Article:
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Ben Laurie blathering


Listening To Music

As far as I know, I’m the only person that does this, so I thought I’d document it.

First of all, I use iTunes on Windows to rip my CDs. I used to use grip on FreeBSD, but iTunes does a more reliable job, particularly with “copy protected” CDs. Once ripped, the MP3s live on the FreeBSD box. LongPlayer, which plays randomly, biased by your rating of each track, then feeds them to XMMS. A slightly strange quirk here is that the audio then goes through my Windows box, which is what I use as my desktop (with VNC to get at my Unix boxes), so I get cheap mixing – that is, I can hear things go “bong” while the music is playing. As I’m listening (which is essentially never with my full attention) I score tracks. My scoring system looks like this:

  • 4 or less: I don’t want to hear this track
  • 5: Not yet scored (LongPlayer defaults to 5)
  • 6: Not objectionable, but don’t mind if I never hear it again
  • 7: Nice but not superb
  • 8: Superb
  • 9: Exceptionally superb

I suppose I should use 10 for something, but I ran out of imagination. Of course, I’m often not paying enough attention to score things, which leads to a problem: new tracks sit on 5, which means they don’t get played very often (even tracks scoring 7 or 8 only get played every 6-9 months!). Until recently I’ve fixed this by occasionally requeuing all the unscored tracks from the LongPlayer GUI, but last weekend I finally got around to writing a couple of scripts, driven by an XML export of LongPlayer’s playlist. One of them trawls through the entire MP3 collection and finds tracks LongPlayer has never played, and queues them – LongPlayer seems to be a bit erratic about finding new tracks. The other trawls through LongPlayer’s playlist and queues tracks that have a score of 5 (i.e. unscored). Repeated applications of these utilities should eventually lead to everything being scored.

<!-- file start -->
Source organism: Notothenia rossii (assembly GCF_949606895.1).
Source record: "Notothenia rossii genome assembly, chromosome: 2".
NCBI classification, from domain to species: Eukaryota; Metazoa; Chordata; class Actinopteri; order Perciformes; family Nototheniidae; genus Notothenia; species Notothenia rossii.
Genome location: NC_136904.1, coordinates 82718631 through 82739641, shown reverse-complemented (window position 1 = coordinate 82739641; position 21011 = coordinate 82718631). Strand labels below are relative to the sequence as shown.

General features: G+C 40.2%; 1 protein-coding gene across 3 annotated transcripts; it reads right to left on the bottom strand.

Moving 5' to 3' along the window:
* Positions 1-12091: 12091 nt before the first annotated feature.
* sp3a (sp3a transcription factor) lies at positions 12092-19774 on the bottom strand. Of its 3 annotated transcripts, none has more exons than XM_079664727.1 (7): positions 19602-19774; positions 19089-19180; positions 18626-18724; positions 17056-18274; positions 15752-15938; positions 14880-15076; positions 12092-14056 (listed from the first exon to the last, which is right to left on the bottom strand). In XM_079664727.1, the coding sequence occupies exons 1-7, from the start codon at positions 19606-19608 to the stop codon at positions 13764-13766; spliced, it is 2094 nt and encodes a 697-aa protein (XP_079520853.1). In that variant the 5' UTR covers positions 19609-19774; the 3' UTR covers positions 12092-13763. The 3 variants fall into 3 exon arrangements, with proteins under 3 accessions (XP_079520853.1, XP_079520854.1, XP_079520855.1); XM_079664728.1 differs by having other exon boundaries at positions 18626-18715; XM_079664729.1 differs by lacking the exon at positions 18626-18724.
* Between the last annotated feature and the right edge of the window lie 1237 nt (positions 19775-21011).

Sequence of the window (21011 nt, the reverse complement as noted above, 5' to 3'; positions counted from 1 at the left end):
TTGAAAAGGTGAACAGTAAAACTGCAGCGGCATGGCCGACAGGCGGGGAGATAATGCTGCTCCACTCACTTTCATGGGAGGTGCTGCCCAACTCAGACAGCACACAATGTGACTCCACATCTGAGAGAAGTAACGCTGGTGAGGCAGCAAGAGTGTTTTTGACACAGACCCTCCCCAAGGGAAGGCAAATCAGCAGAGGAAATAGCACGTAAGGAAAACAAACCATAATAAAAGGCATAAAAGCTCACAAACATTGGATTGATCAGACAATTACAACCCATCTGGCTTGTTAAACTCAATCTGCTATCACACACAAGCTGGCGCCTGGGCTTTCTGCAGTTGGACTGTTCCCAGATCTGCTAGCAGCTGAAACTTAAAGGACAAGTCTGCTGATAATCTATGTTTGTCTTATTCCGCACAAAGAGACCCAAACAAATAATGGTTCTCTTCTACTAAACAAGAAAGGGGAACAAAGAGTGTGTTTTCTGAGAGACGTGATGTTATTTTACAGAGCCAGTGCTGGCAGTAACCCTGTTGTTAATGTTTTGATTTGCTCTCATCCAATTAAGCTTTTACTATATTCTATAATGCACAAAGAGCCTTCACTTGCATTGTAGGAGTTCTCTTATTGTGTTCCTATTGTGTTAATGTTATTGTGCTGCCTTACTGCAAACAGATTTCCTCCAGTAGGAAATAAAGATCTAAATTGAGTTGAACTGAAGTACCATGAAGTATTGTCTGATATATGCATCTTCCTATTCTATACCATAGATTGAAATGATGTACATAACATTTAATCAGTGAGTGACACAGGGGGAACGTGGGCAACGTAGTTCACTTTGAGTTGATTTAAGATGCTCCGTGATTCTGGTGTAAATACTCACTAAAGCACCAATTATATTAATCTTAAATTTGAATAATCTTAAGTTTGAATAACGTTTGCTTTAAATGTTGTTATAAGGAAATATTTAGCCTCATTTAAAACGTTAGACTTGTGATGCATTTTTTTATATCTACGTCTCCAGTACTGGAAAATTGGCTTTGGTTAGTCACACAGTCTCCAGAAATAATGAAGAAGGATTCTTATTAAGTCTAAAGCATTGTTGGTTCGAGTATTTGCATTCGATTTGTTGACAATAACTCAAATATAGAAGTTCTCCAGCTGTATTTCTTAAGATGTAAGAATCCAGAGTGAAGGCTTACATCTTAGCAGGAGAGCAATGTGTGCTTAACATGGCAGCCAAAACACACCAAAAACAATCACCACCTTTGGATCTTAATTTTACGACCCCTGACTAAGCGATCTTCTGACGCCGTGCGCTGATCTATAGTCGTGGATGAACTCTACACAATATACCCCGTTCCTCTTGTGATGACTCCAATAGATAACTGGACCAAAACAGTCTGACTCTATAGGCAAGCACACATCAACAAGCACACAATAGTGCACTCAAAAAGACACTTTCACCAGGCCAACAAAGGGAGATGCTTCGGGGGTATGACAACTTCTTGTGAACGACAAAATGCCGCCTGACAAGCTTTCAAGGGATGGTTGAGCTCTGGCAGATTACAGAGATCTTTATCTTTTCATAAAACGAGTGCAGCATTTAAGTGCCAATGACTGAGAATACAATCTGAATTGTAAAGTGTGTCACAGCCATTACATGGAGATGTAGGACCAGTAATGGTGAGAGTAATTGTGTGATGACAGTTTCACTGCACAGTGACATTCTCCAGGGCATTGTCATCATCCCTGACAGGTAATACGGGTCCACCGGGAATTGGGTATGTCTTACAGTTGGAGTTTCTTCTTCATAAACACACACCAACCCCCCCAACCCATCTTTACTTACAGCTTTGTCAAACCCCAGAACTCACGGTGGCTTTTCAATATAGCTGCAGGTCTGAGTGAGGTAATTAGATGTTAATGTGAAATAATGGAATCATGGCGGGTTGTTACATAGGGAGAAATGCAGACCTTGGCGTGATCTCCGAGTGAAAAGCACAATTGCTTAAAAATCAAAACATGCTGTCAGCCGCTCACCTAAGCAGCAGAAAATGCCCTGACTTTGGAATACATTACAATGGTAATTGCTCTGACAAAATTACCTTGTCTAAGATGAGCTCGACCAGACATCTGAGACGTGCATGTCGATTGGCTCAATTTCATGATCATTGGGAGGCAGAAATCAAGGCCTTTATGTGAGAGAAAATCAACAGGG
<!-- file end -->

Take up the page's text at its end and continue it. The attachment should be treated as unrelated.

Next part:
The final component of my music puzzle is another utility I wrote that takes LongPlayer’s playlist and produces an M3U (i.e. a standard playlist, which is just a list of files) of all tracks I’ve scored 8 or higher. I then use this playlist to drive my SliMP3 in my kitchen – which, apart from my bed, is where I spend the most time outside my office. I also use the M3U to produce an iTunes playlist for my Mac laptop, which is what I use when travelling. Amusingly, the Mac version of iTunes won’t import an M3U, so I have to use the Windows version to convert to XML and then shove that on the Mac. Because of iTunes’ famed inability to do random play “properly”, I actually use a smart playlist (choose songs that are on this playlist and have been played less than n times) as an input to Party Shuffle to play this playlist.

And there it is. I rarely manually queue a track (the only one I can remember doing that to recently is Iggy Pop’s “Talking Snake”, which is a 9). I buy new music regularly – several CDs a month, which I listen to once and then abandon to their fate in my system. I don’t believe in choosing music to suit my mood. Perhaps I don’t have moods.

Anyway, if anyone’s interested, I could share the scripts. Comments and suggestions are welcome!

5 Comments

  1. 10 == “makes a mess on the carpet”. This may also work for 1…

    Comment by djm — 22 Jun 2007 @ 11:56

  2. A Gram-O-Phone?

    Comment by Anonymous coward — 22 Jun 2007 @ 13:56

  3. I have got to the point where I’m going to have to rate and playlist my music instead of just listening to whatever I feel like. (I have moods) Although I only have about a week’s worth it’s a daunting prospect. Even more so as, in order to get the best results, I must be sober and paying attention:p Went for dinner with a guy who’s got a nice wireless squeezebox setup in the living room.

    Comment by Laura — 23 Jun 2007 @ 23:31

  4. You score tracks on a scale up to 9? Shouldn’t it go all the way to 11? 🙂

    Comment by Pat Patterson — 25 Jun 2007 @ 5:31

  5. You are responsible for me being the (very happy) owner of a SlimDevices SqueezeBox after I saw one for the first time in your kitchen. I now rip my CD’s using abcde to Ogg Vorbis format and play them back from a Debian Linux SlimServer host.

    The outstanding component for me at the moment is a nice quality portable sound system that will take a digital input from the wireless SqueezeBox.

    Comment by Steve Crook — 25 Jun 2007 @ 9:36

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